Barbaresco AOCG

Barbaresco AOCG


Barbaresco AOCG

Seal of quality

Product denomination. Products with seal of quality correspond to the acknowledged denomination.

A.O.C. – D.P.R. 23th April 1966

A.O.C.G. – D.P.R. 3rd October 1980


An intense and brilliant wine, shading from ruby red to garnet, and a stimulating bouquet of persisting fruity or ethereal fragrances recalling raspberries and red-fruit jams, geraniums and violets, but also green pepper, cinnamon and nutmeg, hay and wood, toasted hazelnut, vanilla, and even aniseed. The secret of this noble wine lies in the mystical and unpredictable symbiosis between the calcareous – clayey substrata of the hills, the very same that secretly give life to the precious white truffle of Alba, and the Nebbiolo vineyards that delineate the horizons of this region, portraying a natural landscape of incomparable beauty.

The vine is 100% Nebbiolo in the sub-varieties Michet, Lampia and Rosè. The minimum ageing period established by the Disciplinary Regulations is 24 months, 12 of which in durmast or chestnut barrels. “Barbaresco” undergoes an ageing period of no less than four years and, as additional specification, can bear the word “reserve”. The minimum alcoholic content is 12.5% vol.

Area of production

The area includes the entire administrative region of the following communes: Barbaresco, Treiso and Neive and a part of the village of San Rocco Seno d’Elvio in the commune of Alba.


The wine of Barbaresco, a hilly commune Southeast of Alba, with its impressive tower, overhanging the banks of the Tanaro, was already known to the Romans.

Tito Livio mentioned it in his Storia Romana and it is here that the Roman road linked the Ligurian coast with Turin, crossing a region that already had a significant wine-making inclination. Long before then, in fact, the ancient Ligurians had colonised these hills; the origin of vine-growing is probably thanks to them, as also the very name of the town, Barbaresco, which, as it would seem, derives from the definition Barbarica silva referring to an oak wood in the area with sulphur and salty water springs that the Ligurians considered sacred. Therefore, it was not by chance that a basket overflowing with grapes is carved in the wooden chancel of the Duomo d’Alba, above the depiction of the medieval village of Barbaresco.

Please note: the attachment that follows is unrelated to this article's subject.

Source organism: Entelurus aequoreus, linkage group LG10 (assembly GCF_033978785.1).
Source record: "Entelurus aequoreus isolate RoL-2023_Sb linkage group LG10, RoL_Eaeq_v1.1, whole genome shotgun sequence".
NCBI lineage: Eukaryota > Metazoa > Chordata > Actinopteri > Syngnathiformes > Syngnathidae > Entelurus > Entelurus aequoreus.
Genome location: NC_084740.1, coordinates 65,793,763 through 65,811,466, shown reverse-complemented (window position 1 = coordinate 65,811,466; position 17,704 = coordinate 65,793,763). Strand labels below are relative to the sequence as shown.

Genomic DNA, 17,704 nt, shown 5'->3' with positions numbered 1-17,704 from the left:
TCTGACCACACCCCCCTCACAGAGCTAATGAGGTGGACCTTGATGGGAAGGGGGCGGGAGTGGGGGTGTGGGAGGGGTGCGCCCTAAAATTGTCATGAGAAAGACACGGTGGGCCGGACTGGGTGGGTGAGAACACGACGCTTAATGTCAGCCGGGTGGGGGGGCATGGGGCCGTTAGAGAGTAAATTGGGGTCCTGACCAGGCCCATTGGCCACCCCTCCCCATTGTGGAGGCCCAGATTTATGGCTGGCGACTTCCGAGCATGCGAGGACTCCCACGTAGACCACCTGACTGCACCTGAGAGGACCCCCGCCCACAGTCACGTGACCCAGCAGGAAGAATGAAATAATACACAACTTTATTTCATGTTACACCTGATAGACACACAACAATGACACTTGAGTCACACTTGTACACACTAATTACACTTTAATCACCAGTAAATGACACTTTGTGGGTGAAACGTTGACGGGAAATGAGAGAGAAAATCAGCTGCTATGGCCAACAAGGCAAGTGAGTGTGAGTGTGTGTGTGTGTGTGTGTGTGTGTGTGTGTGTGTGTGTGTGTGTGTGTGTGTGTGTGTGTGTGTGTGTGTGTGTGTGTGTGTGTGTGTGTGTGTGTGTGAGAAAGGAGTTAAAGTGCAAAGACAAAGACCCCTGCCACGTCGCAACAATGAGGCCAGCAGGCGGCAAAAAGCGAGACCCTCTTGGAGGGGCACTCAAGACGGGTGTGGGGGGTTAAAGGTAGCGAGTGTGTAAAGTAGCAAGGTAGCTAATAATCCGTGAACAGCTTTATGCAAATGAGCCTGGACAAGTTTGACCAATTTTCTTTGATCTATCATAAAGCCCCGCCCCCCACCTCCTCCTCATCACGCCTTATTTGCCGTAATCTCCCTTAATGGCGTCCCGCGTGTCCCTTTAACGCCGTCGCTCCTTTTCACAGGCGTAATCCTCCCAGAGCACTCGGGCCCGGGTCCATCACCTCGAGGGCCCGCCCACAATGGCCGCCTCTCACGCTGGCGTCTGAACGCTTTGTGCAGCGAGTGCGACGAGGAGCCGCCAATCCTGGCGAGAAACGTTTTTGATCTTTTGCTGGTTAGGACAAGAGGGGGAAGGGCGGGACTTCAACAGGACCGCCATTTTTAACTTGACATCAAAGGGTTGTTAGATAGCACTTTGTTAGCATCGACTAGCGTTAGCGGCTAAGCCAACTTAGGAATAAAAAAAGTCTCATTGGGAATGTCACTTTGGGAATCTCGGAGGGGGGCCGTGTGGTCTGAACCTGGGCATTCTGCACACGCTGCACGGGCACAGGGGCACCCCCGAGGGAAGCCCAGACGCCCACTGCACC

Many words have been spent on this red wine of superb aristocracy, but the most famous was an anecdote by the Austrian general De Melas who, in 1799, having defeated the French in battle, and wanting to worthily celebrate this victory, demanded that several bottles of “Nebiolo di Barbaresco” be sent to his camp. It was only towards the 19 th century that Barbaresco became once and for all dry, according to the new wine-making technique introduced by Dominique Cavazza, a well-known agronomist and the first director of the Regia Scuola Enologica of Alba, who wanted this wine to be “delicate, smooth, generous” as were the greatest French wines.

In 1934, requested by the wine-makers themselves, the “Consorzio per la difesa dei vini tipici di pregio Barolo e Barbaresco” was created, and productive perspectives were also established: area of origin, grape and the characteristics. The Consortium was later reconstituted in 1947, with the purpose of obtaining status for these wines, first, Quality Wine (AOC), and then AOCG. Lastly, in 1994, the present “Consorzio di Tutela Barolo, Barbaresco, Alba Langhe and Roero” was founded as a point of reference for wine-makers in the area between Langa and Roero.

1986 marked the inauguration of the “Enoteca Regionale del Barbaresco” (Regional Barbaresco Wine Cellar) in the ex confraternity of San Donato, with the objective of promoting and safeguarding Barbaresco wine and its land.

Galleria fotografica